Allowing physician assisted suicide eliminates the right to life. However, banning it eliminates an individual’s right to pursuit of happiness. Happiness is a continuous state between misery and joy and pain causes misery (Orfali, 61). Physician assisted suicide allows for the elimination of pain mental and or physical pain and in this way we can refer to PAS as a way of eradicating unhappiness. Therefore, in the case of PAS, the right to life and pursuit of happiness are contradicting. Nevertheless, we are left with the option of liberty, which we can describe as the right to a choice. This means that the patient is left with option of making his or her own choice. This concept supports the legalization of physician-assisted suicide only if an individual’s illness limits his or her ability to pursue happiness. However, it has its own limitations in that it largely considers cases of terminal and incurable diseases where happiness is impossible. Additionally, patients have to categorically and clearly indicate that they want to die. This can be a cause of concern for patients who are incapable of communicating to ensure that abuse of physician-assisted suicide is not easy or taken advantage of by other individuals.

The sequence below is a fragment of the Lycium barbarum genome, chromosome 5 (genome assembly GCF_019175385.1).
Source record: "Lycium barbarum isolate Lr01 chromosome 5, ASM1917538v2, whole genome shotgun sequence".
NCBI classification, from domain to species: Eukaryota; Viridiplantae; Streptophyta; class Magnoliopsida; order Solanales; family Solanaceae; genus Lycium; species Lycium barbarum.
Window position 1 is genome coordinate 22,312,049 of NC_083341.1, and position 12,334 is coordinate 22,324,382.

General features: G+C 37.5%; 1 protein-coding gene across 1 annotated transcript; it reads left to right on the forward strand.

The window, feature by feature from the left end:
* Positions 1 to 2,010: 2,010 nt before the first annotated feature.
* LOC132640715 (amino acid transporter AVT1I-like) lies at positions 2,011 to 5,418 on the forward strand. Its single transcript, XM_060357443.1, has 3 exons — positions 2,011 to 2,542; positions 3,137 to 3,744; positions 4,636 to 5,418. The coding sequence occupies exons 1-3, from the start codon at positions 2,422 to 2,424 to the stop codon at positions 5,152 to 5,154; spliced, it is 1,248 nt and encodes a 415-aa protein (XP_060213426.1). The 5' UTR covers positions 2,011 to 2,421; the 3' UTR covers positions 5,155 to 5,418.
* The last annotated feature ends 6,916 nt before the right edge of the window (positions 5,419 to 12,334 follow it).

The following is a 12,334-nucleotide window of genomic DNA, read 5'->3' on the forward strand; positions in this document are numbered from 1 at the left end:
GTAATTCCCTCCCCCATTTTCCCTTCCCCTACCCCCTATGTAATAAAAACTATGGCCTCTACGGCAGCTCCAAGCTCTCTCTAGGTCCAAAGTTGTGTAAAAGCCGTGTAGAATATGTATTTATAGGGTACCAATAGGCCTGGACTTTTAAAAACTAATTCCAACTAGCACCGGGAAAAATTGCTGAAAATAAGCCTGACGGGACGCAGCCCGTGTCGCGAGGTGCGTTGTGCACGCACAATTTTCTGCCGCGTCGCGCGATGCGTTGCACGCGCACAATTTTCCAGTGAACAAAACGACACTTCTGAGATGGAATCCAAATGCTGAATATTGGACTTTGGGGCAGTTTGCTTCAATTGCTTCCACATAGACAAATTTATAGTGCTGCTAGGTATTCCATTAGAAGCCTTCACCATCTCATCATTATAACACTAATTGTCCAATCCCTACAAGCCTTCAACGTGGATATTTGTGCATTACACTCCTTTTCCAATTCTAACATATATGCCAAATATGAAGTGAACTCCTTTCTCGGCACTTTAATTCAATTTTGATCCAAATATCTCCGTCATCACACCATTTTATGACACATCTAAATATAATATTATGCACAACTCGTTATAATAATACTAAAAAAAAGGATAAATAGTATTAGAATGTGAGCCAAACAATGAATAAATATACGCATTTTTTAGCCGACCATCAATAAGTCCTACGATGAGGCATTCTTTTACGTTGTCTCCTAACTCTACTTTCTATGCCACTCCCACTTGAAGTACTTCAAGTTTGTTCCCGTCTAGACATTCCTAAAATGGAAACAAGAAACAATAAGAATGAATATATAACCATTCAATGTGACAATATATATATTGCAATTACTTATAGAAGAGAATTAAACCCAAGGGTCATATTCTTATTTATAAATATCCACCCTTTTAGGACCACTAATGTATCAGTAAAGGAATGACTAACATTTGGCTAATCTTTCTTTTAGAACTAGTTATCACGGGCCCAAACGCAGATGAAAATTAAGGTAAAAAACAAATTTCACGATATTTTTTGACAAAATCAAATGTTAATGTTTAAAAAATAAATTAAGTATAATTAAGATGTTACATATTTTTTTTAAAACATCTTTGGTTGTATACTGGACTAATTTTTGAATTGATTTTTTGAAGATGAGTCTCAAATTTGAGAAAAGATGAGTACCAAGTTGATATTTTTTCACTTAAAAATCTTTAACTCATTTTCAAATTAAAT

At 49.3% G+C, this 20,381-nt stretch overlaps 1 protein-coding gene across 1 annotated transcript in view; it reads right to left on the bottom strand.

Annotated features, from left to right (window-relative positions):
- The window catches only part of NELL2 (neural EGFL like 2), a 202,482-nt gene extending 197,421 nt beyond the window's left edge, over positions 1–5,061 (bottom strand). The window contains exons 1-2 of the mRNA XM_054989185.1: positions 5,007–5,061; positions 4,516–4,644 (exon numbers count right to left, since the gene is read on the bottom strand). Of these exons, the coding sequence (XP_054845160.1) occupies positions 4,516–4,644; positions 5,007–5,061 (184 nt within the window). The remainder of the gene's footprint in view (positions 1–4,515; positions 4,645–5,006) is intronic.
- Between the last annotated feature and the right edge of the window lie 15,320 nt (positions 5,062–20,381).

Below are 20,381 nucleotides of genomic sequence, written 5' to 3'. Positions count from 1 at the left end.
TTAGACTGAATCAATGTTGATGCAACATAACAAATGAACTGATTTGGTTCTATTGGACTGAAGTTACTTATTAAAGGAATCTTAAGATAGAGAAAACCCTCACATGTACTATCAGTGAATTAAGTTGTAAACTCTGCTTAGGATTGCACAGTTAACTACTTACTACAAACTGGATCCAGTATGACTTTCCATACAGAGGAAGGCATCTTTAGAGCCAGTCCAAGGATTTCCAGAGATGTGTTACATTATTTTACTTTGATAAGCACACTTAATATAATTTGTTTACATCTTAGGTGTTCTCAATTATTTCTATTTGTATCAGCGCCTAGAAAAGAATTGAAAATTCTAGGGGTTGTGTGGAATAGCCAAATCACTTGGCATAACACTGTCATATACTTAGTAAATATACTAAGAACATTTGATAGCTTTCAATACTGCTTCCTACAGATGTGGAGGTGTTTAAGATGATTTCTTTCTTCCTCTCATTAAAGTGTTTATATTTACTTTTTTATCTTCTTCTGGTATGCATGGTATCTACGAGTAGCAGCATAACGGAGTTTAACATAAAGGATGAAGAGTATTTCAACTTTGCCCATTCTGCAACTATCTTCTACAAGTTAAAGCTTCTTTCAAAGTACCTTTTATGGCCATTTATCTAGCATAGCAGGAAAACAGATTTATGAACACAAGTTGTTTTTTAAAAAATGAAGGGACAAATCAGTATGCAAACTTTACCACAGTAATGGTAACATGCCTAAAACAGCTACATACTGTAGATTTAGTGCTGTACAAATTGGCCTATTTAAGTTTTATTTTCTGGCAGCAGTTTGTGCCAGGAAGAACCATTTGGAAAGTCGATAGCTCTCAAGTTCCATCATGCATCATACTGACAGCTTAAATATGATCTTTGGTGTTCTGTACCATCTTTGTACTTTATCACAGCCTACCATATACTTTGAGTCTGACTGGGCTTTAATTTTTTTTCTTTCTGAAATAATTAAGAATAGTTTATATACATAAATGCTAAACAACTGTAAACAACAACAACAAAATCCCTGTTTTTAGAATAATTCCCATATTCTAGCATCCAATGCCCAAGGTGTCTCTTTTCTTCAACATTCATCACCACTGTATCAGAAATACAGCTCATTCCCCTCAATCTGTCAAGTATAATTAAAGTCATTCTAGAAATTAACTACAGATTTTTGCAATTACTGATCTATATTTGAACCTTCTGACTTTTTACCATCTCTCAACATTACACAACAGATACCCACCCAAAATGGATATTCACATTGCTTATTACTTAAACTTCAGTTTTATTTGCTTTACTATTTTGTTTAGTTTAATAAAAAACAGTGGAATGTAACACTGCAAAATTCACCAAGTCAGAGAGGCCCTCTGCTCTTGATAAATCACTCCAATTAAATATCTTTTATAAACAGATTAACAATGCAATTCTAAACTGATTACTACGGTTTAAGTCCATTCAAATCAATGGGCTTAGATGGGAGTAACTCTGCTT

Another legitimate issue with the legalization of PAS is its abuse also referred to as the slippery slope argument (Crocker, 10). Opponents of the legalization of PAS state that it is inevitable that if physician assisted suicide is legalized patients will be given this option even if they do not qualify. It is also said that patients themselves might also submit themselves to PAS due to other pressures such as poverty. However, these are unsubstantiated claims as they are speculative by definition. There has never been evidence that physician assisted suicide will be abused with experiences in states such as Oregon and countries such as Netherlands showing no increased requests for physician assisted suicides (Jones and Paton, 604). Social pressures such as poverty cannot be described as forces that will lead to abuse of physician-assisted suicide. There is also the argument that PAS undermines the major role of physicians as maintainers of health or healers (Crocker, 7). There is no conflict between the roles of a physician who recommends PAS wanting the best for his or her patients. This means that individual physicians should be allowed to choose if they want to offer PAS in an unbiased manner since they would still be healing their patients from unbearable conditions of total discomfort and unhappiness. Overall, the important thing should be to focus on how physician assisted suicide should be regulated to legalize it and prevent any negative consequences. This is because in the implementation of any issue, there are positive and negative effects and if the positive effects outweigh the negative, then the best thing to do is to ensure that there are regulations to protect against the negative effects that may arise.